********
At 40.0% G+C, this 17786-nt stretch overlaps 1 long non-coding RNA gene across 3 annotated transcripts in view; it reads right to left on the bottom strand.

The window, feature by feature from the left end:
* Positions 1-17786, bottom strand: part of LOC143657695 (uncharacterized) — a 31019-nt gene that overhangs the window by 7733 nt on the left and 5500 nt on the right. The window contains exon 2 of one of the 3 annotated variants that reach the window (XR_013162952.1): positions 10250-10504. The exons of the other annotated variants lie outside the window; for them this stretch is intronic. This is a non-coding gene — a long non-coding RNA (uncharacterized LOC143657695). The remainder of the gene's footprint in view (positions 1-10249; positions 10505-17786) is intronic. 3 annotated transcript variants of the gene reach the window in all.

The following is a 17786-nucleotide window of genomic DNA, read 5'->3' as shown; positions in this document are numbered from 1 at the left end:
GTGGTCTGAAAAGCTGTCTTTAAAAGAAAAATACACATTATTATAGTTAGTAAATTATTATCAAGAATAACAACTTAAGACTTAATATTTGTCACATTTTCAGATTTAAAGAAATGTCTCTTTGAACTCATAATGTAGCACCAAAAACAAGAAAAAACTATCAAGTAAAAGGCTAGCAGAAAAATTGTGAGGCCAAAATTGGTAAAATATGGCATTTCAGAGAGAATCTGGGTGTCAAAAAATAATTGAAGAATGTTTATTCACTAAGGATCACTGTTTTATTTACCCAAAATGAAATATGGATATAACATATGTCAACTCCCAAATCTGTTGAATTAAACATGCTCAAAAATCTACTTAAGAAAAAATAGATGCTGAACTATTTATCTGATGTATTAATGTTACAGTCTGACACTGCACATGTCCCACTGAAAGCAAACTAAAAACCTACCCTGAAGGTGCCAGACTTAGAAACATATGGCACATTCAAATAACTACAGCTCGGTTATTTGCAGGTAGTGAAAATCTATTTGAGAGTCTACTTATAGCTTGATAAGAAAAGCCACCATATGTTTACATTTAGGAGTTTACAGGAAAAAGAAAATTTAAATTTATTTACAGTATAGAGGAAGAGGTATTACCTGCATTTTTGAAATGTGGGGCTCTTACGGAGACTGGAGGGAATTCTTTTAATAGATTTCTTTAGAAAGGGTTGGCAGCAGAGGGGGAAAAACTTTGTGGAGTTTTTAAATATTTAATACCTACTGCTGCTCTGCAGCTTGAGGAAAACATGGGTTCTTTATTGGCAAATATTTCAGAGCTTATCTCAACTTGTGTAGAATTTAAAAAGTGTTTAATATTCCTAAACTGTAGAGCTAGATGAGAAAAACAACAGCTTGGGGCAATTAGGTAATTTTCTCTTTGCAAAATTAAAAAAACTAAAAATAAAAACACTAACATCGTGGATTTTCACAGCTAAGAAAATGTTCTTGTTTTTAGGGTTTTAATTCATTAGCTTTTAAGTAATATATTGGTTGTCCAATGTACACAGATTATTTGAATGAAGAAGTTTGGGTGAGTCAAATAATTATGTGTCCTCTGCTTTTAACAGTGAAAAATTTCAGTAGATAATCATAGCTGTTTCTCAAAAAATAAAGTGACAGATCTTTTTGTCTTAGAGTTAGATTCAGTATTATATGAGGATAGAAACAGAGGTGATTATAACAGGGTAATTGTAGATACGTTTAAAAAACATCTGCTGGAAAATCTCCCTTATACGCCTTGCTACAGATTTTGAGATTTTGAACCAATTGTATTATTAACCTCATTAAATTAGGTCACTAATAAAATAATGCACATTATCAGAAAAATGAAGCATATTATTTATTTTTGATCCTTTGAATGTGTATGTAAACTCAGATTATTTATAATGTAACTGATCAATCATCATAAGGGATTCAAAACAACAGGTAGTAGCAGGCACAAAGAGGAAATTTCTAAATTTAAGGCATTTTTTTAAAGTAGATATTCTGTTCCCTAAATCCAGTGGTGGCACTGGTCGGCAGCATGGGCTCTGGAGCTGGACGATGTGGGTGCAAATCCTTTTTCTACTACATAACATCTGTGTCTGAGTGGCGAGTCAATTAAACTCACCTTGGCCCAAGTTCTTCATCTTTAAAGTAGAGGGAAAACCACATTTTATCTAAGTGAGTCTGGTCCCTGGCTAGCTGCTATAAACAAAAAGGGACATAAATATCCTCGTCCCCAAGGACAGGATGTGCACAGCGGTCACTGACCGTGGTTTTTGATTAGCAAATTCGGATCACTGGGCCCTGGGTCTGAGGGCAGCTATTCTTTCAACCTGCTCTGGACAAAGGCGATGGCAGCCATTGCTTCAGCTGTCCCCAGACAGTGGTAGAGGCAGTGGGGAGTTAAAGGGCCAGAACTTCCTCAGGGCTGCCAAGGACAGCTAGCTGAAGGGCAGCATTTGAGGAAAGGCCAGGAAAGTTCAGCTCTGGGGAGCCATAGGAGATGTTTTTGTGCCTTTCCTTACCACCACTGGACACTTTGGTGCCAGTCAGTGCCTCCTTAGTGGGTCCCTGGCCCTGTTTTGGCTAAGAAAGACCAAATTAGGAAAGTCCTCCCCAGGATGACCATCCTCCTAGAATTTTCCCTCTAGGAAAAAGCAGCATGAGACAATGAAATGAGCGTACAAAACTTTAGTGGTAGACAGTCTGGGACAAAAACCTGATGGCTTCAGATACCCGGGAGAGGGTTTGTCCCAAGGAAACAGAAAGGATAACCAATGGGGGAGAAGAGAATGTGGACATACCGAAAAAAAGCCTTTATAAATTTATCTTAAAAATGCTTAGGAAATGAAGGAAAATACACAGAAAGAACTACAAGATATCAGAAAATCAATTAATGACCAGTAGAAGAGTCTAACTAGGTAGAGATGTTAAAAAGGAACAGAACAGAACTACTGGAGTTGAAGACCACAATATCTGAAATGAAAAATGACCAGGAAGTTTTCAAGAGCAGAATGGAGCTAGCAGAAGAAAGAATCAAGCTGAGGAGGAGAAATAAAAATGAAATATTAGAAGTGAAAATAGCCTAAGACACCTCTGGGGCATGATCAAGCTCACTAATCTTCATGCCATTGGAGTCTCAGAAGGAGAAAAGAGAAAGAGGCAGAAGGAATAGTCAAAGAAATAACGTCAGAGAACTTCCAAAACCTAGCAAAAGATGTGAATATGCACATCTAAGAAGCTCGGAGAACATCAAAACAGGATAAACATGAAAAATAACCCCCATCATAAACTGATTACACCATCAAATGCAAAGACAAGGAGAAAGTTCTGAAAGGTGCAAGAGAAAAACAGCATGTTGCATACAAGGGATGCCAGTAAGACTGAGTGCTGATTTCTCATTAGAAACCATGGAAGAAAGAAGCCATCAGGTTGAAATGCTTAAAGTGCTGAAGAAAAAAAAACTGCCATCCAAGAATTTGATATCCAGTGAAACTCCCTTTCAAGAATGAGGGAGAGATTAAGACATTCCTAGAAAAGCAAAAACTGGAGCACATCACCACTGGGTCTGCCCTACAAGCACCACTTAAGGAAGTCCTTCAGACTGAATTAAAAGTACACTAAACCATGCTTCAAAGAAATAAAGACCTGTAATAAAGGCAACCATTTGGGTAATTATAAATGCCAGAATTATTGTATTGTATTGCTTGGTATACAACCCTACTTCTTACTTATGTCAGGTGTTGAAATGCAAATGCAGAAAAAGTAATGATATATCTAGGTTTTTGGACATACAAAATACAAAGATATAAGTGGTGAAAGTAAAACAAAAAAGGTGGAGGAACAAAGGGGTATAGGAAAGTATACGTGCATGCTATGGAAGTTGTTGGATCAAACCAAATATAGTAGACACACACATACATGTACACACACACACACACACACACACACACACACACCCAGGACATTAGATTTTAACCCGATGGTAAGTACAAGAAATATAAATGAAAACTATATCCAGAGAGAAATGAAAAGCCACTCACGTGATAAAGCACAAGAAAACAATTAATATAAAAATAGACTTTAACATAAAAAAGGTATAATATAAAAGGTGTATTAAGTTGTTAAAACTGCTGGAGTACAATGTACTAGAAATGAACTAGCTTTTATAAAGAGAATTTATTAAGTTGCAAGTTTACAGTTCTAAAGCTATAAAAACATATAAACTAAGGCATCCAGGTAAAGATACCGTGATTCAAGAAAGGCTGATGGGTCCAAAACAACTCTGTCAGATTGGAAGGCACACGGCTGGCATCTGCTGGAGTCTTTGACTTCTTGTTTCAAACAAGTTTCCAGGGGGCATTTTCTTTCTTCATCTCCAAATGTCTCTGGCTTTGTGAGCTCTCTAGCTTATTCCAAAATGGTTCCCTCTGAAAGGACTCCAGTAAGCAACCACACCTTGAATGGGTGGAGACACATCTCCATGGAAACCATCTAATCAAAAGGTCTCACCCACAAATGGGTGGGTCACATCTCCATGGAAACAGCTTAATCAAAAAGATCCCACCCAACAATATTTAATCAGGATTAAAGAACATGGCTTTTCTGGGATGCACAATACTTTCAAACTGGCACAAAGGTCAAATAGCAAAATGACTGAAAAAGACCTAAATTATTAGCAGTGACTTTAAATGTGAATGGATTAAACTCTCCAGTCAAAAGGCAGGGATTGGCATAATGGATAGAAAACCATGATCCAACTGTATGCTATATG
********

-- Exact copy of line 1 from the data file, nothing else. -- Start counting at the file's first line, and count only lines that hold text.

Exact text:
At 40.0% G+C, this 17786-nt stretch overlaps 1 long non-coding RNA gene across 3 annotated transcripts in view; it reads right to left on the bottom strand.